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This is the third year that a maker event took place in Greenbelt, Maryland. (It used to be known as the Greenbelt Mini-Maker Faire until this year, when the organizers decided against renewing the license with Make magazine, which holds the rights to the name “Maker Faire”. One of the reasons I heard is that the organizers of this event has always insisted on it being a non-commercial, non-profit community event which is the opposite of most Maker Faire events, which tend to have all kinds of corporate sponsorships.) After sitting out last year, I decided to return as a participating vendor with my own table.
Makerspace 125 is the main spearheader of this event. This is what it looked like on that day all decked out in balloons and hoops wrapped with yarn.
Someone draped the nearby Mother and Child statue with long strings of beads.
Here is my vending area at this year’s event.
A few days earlier I created a video slideshow of my sketchbook drawings I made over the years (I only admitted the ones that depicted partial or full nudity because this festival is an all-ages family-friendly event). I made a little brochure explaining about myself. I also offered free Oreo cookies.
This section shows the comic book coasters I made by cutting up the comic book collection that my ex-husband left behind. (I attempted to sell them but comic books are worth squat these days, especially if they were published after 1985.) I first debuted them at the 2015 Greenbelt Mini-Maker Faire and I still had a few left mainly because I haven’t worked as many art shows and craft fairs in recent years as before the economic meltdown of 2008.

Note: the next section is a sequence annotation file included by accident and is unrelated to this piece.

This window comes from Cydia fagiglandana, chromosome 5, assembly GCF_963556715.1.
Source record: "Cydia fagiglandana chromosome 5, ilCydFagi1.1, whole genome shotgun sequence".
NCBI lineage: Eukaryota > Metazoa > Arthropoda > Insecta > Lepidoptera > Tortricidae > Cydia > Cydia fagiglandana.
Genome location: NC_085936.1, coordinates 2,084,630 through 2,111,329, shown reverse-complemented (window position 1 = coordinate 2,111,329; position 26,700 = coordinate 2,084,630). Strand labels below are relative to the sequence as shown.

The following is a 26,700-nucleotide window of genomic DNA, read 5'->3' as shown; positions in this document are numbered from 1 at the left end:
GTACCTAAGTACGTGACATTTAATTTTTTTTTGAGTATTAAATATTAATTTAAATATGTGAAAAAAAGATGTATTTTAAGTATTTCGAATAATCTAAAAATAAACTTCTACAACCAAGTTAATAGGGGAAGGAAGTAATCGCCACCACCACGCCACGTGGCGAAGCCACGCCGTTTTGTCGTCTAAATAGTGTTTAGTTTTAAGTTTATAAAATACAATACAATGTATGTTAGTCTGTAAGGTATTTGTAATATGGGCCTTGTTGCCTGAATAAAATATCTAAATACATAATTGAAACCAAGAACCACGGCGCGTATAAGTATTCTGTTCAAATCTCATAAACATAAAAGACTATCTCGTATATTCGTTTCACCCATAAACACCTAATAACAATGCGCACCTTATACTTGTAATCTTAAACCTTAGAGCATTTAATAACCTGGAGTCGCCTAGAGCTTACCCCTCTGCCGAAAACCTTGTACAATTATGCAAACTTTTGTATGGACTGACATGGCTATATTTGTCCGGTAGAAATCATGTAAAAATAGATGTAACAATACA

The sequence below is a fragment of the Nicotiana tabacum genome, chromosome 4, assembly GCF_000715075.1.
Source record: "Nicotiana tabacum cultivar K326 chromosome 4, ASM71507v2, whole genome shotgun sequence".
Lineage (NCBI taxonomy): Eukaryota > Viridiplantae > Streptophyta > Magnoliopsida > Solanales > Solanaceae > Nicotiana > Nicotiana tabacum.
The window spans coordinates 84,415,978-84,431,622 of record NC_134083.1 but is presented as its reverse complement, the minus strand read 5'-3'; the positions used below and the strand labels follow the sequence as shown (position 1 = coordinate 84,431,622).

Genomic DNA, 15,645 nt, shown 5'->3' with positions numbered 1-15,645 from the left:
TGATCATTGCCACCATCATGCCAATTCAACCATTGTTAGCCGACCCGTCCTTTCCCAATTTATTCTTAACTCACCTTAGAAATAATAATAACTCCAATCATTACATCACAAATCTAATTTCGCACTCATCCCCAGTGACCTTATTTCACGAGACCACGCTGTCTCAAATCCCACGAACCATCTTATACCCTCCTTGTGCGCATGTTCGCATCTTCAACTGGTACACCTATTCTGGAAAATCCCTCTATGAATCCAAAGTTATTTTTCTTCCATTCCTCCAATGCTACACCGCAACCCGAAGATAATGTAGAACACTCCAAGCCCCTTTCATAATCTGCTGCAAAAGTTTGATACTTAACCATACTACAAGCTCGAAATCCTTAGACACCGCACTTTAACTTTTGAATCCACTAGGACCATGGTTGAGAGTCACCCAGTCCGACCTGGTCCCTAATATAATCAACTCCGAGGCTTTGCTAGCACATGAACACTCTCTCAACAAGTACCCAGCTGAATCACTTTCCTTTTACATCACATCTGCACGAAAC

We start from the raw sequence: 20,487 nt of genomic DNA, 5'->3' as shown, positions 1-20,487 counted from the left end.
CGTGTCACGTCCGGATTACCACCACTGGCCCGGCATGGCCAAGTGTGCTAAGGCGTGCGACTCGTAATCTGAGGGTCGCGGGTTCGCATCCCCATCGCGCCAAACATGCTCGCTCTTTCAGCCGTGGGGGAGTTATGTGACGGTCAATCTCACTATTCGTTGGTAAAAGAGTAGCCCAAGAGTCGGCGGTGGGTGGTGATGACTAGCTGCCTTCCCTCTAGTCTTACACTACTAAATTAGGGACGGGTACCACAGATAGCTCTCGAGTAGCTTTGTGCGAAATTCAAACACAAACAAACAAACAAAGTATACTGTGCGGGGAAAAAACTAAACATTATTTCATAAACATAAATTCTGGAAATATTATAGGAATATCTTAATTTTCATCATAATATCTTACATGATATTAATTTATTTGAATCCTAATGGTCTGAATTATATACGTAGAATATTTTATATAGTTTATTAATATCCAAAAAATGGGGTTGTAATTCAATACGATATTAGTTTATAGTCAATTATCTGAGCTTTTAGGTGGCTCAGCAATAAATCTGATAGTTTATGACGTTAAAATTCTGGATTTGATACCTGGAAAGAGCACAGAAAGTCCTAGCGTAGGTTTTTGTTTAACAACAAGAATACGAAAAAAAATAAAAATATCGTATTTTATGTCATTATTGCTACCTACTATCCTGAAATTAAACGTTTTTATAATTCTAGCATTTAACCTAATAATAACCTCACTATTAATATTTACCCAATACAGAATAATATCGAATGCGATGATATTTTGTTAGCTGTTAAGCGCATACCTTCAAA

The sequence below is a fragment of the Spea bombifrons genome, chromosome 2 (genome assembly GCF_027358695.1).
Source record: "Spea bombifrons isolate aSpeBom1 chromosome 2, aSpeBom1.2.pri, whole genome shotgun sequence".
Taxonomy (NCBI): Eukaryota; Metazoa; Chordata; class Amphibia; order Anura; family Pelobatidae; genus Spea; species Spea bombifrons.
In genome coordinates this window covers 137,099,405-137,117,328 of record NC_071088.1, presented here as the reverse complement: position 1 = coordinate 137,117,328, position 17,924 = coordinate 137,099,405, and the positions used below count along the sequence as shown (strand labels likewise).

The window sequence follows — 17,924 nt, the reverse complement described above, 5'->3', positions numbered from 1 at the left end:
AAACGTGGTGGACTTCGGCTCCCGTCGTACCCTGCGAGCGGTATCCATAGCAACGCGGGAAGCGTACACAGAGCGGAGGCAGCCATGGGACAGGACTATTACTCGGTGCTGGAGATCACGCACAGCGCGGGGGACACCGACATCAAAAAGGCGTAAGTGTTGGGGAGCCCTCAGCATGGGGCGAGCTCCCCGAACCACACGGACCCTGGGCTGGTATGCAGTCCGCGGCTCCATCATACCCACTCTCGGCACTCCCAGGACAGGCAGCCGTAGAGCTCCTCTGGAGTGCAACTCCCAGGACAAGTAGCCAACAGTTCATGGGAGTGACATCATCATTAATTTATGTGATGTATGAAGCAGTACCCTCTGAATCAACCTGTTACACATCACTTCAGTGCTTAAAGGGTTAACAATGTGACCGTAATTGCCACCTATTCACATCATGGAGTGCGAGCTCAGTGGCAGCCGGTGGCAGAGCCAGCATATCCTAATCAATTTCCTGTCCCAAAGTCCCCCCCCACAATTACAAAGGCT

Last, but not least, here is my Barbie doll section.
The one in the front is the Barbie that I customized into the Unbeatable Squirrel Girl (which I also documented in my four-part DIY video series).
The three other dolls in the back are ones I originally found in thrift stores and I converted them into fairy dolls.
Since this event took place the day before Easter Sunday, there were plenty of eggs on display this year.
Here are my photos of the rest of the festival. The day started off cloudy and cool but then the sun came out and it got progressively hotter until I took off my hooded sweatshirt and just walked around in a t-shirt instead. The cream in the middle of the Oreo cookies I was giving away started to ooze from the middle of each cookie. (I ultimately had to put the entire pack in the refrigerator when I returned home.)
Even though the weather was ideal, the event drew a smaller crowd this year than in previous years. I have a feeling that the fact that this event was scheduled on the day before Easter had something to do with it. I only made a total of $25 in sales throughout the entire six-hour event. I was sort of disappointed because I really wanted to get rid of some excess crafts that have been stored in my home for the past few years while earning extra money. Oh well. At least I got to see a lot of my friends at this event so that’s something.
I also shot a short video of some parts of the festival, which you can view below.
Today is Tax Day in the U.S. and I’m burning the stress candle at both ends between getting my taxes done on time, following up on some potential job leads, and doing some general spring cleaning of my home. The one fringe benefit of Tax Day is that it gives me an incentive to go through papers trying to find any documents I could use for filling out those damned tax return forms while I take that opportunity to throw old papers either in the trash or the recycling bin (depending on if the paper in question is recyclable or not).
In the course of sorting through old papers I came across a letter from last year notifying me of the death of my onetime divorce lawyer while saying that if there are any outstanding papers from him that I need I should go to the lawyer handling my late lawyer’s estate and get them immediately. (Luckily my divorce lawyer had given me all the documents I needed around the time of my divorce so I didn’t need to do that.)